Public distribution system

Public distribution system

The Public Distribution System (PDS) was developed as a framework for managing emergency situations and distributing food at reasonable costs.

PDS is a key component of the government's strategy for managing the nation's food economy and has grown to be synonymous with the term "food security" over time.

History of PDS

  • Prior to 1992, PDS was an all-inclusive entitlement programme for consumers without any set target. 
  • But in 1992, PDS changed into RPDS (Revamped PDS), focusing on disadvantaged households, especially in remote, hilly, and difficult-to-reach locations. 
  • In 1997, RPDS changed its name to TPDS (Targeted PDS), which set up Fair Price Shops to provide food grains at discounted prices.

Growing significance of TPDS

  • In the People's Union for Civil Liberties v. Union of India, case the Supreme Court argued that the "right to food" is important to the right to life as guaranteed by Article 21 of the Constitution.
  • In accordance with this, the National Food Security Act (NFSA) was approved by Parliament in 2013. 
  • By distributing subsidised food grains to nearly two-thirds of the population, the NFSA aims to turn the right to eat into a legal entitlement.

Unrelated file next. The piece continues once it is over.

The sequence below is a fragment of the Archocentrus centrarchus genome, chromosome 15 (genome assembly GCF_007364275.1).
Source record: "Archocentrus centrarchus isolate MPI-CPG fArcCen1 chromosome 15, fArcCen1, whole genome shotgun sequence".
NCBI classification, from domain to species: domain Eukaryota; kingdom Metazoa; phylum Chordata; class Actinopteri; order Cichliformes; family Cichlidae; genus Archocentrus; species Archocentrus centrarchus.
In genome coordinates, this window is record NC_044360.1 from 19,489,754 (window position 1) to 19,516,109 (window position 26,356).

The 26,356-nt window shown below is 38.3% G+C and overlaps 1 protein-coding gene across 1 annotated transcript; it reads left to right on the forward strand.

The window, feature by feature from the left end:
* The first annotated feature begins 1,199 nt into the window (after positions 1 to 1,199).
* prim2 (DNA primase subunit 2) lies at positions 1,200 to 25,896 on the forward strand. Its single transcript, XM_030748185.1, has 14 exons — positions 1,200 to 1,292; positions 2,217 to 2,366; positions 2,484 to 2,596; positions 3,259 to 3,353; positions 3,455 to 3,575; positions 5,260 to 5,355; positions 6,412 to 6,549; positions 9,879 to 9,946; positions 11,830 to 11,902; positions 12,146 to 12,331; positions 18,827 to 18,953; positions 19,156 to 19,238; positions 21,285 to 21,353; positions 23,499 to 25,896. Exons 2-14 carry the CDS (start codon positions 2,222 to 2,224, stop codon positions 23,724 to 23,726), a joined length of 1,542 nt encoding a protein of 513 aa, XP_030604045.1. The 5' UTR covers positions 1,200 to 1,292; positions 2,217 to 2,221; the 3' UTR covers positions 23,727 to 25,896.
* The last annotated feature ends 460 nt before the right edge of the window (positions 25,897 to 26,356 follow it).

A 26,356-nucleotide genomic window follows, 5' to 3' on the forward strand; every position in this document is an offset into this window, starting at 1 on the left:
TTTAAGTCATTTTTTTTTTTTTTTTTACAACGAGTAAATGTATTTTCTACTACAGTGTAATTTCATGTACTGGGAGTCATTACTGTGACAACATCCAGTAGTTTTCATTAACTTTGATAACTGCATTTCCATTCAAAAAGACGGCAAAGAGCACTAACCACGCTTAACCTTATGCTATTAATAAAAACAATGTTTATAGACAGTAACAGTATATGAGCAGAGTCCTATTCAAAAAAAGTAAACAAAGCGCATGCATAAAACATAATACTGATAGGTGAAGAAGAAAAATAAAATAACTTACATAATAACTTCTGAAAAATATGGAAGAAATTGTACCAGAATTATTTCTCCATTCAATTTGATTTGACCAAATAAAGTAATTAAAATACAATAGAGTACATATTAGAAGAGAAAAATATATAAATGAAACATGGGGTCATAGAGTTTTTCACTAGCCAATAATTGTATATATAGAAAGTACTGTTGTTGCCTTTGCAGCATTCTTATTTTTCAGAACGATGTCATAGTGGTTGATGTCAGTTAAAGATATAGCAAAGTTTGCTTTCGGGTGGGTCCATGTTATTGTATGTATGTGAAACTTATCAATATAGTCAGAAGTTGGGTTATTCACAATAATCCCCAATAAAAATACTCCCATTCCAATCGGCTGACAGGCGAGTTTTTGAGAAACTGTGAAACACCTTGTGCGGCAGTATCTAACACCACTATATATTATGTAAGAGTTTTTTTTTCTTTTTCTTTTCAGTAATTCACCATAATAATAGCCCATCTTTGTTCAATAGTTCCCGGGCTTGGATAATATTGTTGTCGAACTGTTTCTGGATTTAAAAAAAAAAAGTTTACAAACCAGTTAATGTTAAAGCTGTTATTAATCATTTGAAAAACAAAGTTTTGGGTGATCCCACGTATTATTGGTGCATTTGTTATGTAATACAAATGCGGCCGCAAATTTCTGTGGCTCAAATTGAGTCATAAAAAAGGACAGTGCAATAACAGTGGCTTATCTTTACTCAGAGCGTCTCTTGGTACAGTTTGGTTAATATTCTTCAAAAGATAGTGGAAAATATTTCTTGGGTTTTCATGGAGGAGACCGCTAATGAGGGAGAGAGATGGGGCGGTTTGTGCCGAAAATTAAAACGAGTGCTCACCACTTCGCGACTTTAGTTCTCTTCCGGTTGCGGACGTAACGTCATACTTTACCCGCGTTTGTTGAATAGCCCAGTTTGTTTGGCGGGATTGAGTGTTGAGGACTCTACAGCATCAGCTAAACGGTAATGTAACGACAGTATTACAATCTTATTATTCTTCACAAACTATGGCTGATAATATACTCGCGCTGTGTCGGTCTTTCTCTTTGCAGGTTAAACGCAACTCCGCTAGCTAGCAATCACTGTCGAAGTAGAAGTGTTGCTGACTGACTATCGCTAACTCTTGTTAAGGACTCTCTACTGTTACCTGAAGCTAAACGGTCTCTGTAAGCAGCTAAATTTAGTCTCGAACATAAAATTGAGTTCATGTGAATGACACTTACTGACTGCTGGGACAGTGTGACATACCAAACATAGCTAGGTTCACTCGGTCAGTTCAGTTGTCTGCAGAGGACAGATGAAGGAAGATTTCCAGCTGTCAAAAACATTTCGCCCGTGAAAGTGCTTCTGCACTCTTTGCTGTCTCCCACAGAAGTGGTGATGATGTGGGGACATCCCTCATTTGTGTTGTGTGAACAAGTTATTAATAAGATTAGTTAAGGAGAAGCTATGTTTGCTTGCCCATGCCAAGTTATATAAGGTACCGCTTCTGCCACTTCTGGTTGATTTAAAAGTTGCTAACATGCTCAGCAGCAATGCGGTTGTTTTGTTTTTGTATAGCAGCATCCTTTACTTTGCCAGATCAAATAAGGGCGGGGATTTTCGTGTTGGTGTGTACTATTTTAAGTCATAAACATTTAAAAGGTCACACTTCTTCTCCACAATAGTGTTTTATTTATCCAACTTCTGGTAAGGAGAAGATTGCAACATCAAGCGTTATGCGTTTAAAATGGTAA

• To deliver these entitlements, it uses the current Targeted Public Distribution System (TPDS) system.

Importance of PDS

  • Food grains are provided to the underprivileged at prices lower than those found in private stores.
  • Farmers are guaranteed a higher price because food grains are bought straight from them.

How does TPDS function?

  • Procurement of foodgrains- 
      • The centre is in charge of paying farmers a minimum support price for the food grains that they supply (MSP).
      • The FCI pays farmers directly for their harvest at the MSP, which is typically more than the market price.
      • The purpose of this is to support farmers' prices and encourage production.
      • The Commission for Agricultural Costs and Prices (CACP) determines MSP.
      • There are two different types of procurement: centralised and decentralised.
      • The Food Corporation of India (FCI) uses centralised procurement, purchasing commodities directly from farmers.
      • Decentralized procurement is a central scheme that allows 10 states and union territories to buy food grains for the central pool at MSP on behalf of FCI.
  • Storage of food grains: 

      • Food grains are often stored in covered silos and godowns, in accordance with the FCI's storage recommendations. If FCI runs out of storage space, it rents space from a variety of organisations, including central and state warehousing corporations (CWC, SWC), state government organisations, and private parties.
  • Allocation of foodgrains:

      • Food grains from the central pool are distributed by the central government to the state governments at a set Central Issue Price (CIP) for PDS distribution.
      • Identification of the poor: Each state's government is responsible for locating the households that qualify. Other than that, it is up to the state governments to distribute food grains within each state, issue ration cards, and oversee the operation of Fair Price Shops (FPSs), among other things.